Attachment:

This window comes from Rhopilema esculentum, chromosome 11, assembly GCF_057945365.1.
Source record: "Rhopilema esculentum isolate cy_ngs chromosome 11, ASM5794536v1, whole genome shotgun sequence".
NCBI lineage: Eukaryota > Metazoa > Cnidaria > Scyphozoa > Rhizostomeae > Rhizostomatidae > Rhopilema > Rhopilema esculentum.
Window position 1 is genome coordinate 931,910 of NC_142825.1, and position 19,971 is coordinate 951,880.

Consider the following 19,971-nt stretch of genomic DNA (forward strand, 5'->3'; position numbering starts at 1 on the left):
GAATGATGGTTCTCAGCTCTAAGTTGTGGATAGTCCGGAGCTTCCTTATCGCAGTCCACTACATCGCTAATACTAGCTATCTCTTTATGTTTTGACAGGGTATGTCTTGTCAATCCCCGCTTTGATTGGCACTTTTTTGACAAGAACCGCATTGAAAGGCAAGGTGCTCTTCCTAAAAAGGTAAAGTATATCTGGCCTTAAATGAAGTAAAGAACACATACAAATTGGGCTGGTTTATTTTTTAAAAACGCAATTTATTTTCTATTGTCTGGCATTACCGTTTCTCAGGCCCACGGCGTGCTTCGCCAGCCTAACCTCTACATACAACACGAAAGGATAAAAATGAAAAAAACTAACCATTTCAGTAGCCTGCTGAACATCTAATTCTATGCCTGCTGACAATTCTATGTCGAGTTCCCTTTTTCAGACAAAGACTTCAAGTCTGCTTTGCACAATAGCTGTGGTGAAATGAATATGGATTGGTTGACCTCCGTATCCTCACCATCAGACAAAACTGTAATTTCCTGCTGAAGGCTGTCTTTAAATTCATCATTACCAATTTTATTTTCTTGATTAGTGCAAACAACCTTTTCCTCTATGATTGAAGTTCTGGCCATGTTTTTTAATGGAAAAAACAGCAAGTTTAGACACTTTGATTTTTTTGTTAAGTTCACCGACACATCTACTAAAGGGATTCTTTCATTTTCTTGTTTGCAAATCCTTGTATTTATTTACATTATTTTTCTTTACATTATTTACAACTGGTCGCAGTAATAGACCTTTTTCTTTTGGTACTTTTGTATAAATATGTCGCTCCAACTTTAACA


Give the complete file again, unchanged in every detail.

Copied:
This window comes from Rhopilema esculentum, chromosome 11, assembly GCF_057945365.1.
Source record: "Rhopilema esculentum isolate cy_ngs chromosome 11, ASM5794536v1, whole genome shotgun sequence".
NCBI lineage: Eukaryota > Metazoa > Cnidaria > Scyphozoa > Rhizostomeae > Rhizostomatidae > Rhopilema > Rhopilema esculentum.
Window position 1 is genome coordinate 931,910 of NC_142825.1, and position 19,971 is coordinate 951,880.

Consider the following 19,971-nt stretch of genomic DNA (forward strand, 5'->3'; position numbering starts at 1 on the left):
GAATGATGGTTCTCAGCTCTAAGTTGTGGATAGTCCGGAGCTTCCTTATCGCAGTCCACTACATCGCTAATACTAGCTATCTCTTTATGTTTTGACAGGGTATGTCTTGTCAATCCCCGCTTTGATTGGCACTTTTTTGACAAGAACCGCATTGAAAGGCAAGGTGCTCTTCCTAAAAAGGTAAAGTATATCTGGCCTTAAATGAAGTAAAGAACACATACAAATTGGGCTGGTTTATTTTTTAAAAACGCAATTTATTTTCTATTGTCTGGCATTACCGTTTCTCAGGCCCACGGCGTGCTTCGCCAGCCTAACCTCTACATACAACACGAAAGGATAAAAATGAAAAAAACTAACCATTTCAGTAGCCTGCTGAACATCTAATTCTATGCCTGCTGACAATTCTATGTCGAGTTCCCTTTTTCAGACAAAGACTTCAAGTCTGCTTTGCACAATAGCTGTGGTGAAATGAATATGGATTGGTTGACCTCCGTATCCTCACCATCAGACAAAACTGTAATTTCCTGCTGAAGGCTGTCTTTAAATTCATCATTACCAATTTTATTTTCTTGATTAGTGCAAACAACCTTTTCCTCTATGATTGAAGTTCTGGCCATGTTTTTTAATGGAAAAAACAGCAAGTTTAGACACTTTGATTTTTTTGTTAAGTTCACCGACACATCTACTAAAGGGATTCTTTCATTTTCTTGTTTGCAAATCCTTGTATTTATTTACATTATTTTTCTTTACATTATTTACAACTGGTCGCAGTAATAGACCTTTTTCTTTTGGTACTTTTGTATAAATATGTCGCTCCAACTTTAACA